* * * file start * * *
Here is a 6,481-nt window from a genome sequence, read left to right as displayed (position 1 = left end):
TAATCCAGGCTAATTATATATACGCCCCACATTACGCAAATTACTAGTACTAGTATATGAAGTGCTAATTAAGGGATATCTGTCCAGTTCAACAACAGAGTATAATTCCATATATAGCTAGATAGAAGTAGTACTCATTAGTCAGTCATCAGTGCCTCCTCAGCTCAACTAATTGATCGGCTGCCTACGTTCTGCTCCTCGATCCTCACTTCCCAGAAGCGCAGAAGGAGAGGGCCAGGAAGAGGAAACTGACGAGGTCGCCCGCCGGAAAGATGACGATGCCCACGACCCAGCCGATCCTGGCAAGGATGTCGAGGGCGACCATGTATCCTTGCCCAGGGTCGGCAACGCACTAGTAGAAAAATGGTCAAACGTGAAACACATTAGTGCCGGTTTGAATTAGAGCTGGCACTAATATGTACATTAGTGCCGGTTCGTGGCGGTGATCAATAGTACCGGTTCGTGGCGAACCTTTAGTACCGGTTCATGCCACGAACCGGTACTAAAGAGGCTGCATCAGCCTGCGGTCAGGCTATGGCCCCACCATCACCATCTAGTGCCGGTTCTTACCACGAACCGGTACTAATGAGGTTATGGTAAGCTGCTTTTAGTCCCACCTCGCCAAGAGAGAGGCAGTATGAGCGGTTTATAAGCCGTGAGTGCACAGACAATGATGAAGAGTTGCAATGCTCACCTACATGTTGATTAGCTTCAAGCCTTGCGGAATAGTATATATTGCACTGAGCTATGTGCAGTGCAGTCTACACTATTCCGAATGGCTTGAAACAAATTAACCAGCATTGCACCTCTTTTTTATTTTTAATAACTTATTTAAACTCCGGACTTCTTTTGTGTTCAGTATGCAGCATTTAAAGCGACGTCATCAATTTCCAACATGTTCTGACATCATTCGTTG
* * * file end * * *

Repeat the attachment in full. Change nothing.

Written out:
Here is a 6,481-nt window from a genome sequence, read left to right as displayed (position 1 = left end):
TAATCCAGGCTAATTATATATACGCCCCACATTACGCAAATTACTAGTACTAGTATATGAAGTGCTAATTAAGGGATATCTGTCCAGTTCAACAACAGAGTATAATTCCATATATAGCTAGATAGAAGTAGTACTCATTAGTCAGTCATCAGTGCCTCCTCAGCTCAACTAATTGATCGGCTGCCTACGTTCTGCTCCTCGATCCTCACTTCCCAGAAGCGCAGAAGGAGAGGGCCAGGAAGAGGAAACTGACGAGGTCGCCCGCCGGAAAGATGACGATGCCCACGACCCAGCCGATCCTGGCAAGGATGTCGAGGGCGACCATGTATCCTTGCCCAGGGTCGGCAACGCACTAGTAGAAAAATGGTCAAACGTGAAACACATTAGTGCCGGTTTGAATTAGAGCTGGCACTAATATGTACATTAGTGCCGGTTCGTGGCGGTGATCAATAGTACCGGTTCGTGGCGAACCTTTAGTACCGGTTCATGCCACGAACCGGTACTAAAGAGGCTGCATCAGCCTGCGGTCAGGCTATGGCCCCACCATCACCATCTAGTGCCGGTTCTTACCACGAACCGGTACTAATGAGGTTATGGTAAGCTGCTTTTAGTCCCACCTCGCCAAGAGAGAGGCAGTATGAGCGGTTTATAAGCCGTGAGTGCACAGACAATGATGAAGAGTTGCAATGCTCACCTACATGTTGATTAGCTTCAAGCCTTGCGGAATAGTATATATTGCACTGAGCTATGTGCAGTGCAGTCTACACTATTCCGAATGGCTTGAAACAAATTAACCAGCATTGCACCTCTTTTTTATTTTTAATAACTTATTTAAACTCCGGACTTCTTTTGTGTTCAGTATGCAGCATTTAAAGCGACGTCATCAATTTCCAACATGTTCTGACATCATTCGTTG